Attorney-Client Privilege: Can You Speak Freely?


Hiring an attorney can be a stressful event, without even taking into account the circumstances that may have led you to do so. You know you should be honest and forthcoming with your new attorney, but how much confidence can you have in the attorney's discretion? For more information about how the law protects your communications with your attorney, read on.  

What is Attorney-Client Privilege?

The legal concept of attorney-client privilege means that all communications between you and your attorney is private and protected. Your attorney, with some rare exceptions, can never be compelled to reveal what you say, write or electronically communicate with him or her.

The need for full disclosure in order to plan for your defense is a fundamental benefit of the attorney-client privilege concept. This privilege extends from your first encounter with the attorney, even if you later decide not to retain him or her, to the point of infinity, meaning that it never expires. It's important to note that any past acts you have committed also fall under the protection of attorney-client privilege.

Exceptions to Attorney-Client Privilege

You could easily find yourself in one or more of the below situations where attorney-client privilege does will not cover your communications with your attorney.

1.  The presence of a third party: While it may seem natural to bring a friend with you for support when you meet with you attorney, unfortunately anything you say in the presence of that friend is no longer considered privileged communications. Additionally, discussions held in public places, such as at a party or in a crowded restaurant, may not be considered privileged.

2.  Intent: Casual discussions about your legal issues with an acquaintance who is an attorney may not be considered privileged. You must be specifically seeking legal advice for that discussion to be confidential and protected.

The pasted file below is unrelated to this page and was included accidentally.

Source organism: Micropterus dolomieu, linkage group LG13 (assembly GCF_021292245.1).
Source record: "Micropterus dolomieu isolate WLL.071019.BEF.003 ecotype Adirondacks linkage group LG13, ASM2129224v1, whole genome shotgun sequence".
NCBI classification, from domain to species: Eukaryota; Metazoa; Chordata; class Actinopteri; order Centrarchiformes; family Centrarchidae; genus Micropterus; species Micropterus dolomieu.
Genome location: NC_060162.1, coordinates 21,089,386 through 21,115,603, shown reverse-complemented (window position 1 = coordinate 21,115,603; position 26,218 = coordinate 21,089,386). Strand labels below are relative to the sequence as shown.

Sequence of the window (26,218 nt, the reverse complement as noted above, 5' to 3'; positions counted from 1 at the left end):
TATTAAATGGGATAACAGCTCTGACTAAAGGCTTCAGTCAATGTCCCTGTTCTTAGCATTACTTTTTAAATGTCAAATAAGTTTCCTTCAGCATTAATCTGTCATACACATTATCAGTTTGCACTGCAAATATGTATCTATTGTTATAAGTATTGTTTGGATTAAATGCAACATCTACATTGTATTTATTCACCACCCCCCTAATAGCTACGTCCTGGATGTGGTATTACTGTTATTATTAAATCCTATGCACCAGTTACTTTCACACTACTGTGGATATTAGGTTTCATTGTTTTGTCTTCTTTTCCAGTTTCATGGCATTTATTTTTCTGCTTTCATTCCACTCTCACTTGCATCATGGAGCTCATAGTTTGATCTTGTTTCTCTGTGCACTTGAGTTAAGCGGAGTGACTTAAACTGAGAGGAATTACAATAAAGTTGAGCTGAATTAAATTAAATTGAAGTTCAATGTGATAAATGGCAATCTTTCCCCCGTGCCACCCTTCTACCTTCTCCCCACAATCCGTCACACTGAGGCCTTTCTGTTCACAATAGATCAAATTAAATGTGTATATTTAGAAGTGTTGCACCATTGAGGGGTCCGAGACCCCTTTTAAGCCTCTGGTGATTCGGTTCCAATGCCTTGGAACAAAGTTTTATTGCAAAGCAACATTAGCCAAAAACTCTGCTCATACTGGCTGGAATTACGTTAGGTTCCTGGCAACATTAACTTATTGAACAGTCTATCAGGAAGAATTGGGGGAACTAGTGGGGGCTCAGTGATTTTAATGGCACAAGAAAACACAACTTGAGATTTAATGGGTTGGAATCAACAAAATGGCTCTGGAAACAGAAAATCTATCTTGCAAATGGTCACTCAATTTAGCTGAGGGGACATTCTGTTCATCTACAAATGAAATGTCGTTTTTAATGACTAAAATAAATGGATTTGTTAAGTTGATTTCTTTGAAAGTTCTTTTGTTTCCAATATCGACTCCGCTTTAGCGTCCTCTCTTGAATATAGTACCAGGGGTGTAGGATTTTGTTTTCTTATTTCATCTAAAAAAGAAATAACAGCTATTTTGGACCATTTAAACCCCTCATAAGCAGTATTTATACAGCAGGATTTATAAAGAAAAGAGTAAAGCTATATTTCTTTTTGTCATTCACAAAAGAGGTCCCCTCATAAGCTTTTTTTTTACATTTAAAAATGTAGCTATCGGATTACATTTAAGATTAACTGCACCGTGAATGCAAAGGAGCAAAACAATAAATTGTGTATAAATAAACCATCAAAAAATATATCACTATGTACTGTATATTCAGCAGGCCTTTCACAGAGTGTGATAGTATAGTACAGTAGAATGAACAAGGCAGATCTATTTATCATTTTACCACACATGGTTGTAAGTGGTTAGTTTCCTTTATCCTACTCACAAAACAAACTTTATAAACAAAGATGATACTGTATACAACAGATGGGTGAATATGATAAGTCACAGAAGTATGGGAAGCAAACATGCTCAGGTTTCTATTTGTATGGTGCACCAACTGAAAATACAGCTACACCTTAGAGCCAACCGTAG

3.  Intent to commit a future act: Communicating your intentions to commit a crime, or to cover up a future crime, is exempt from attorney-client privilege. Moreover, most states require the attorney to report to the authorities any threats to do harm to a person. There is one caveat here; you can ask for advice on hypothetical situations, and still be covered under the attorney-client privilege.

Be sure to check with an attorney (such as one from Bayley & Mangan Law Officebefore you divulge information if you are at all uncertain of the potential for an attorney-client privilege exemption. However, in most situations you can rest assured that you can be open with your attorney, and that doing so can only help your attorney to represent you in a competent manner.


2 September 2015

do you really need an attorney?

There are so many legal situations that you can find yourself involved with, but do those situations really require that you hire an attorney? Some instances you may not need an attorney working with you, but in other situations, an attorney is definitely a necessity. This blog contains tips and advice for working through the different elements of the legal system. You will find information that can help you determine if/when you need to hire an attorney to represent your best interests. Knowing this information can help you avoid the costly mistake of taking on the legal system without someone who knows how the system works.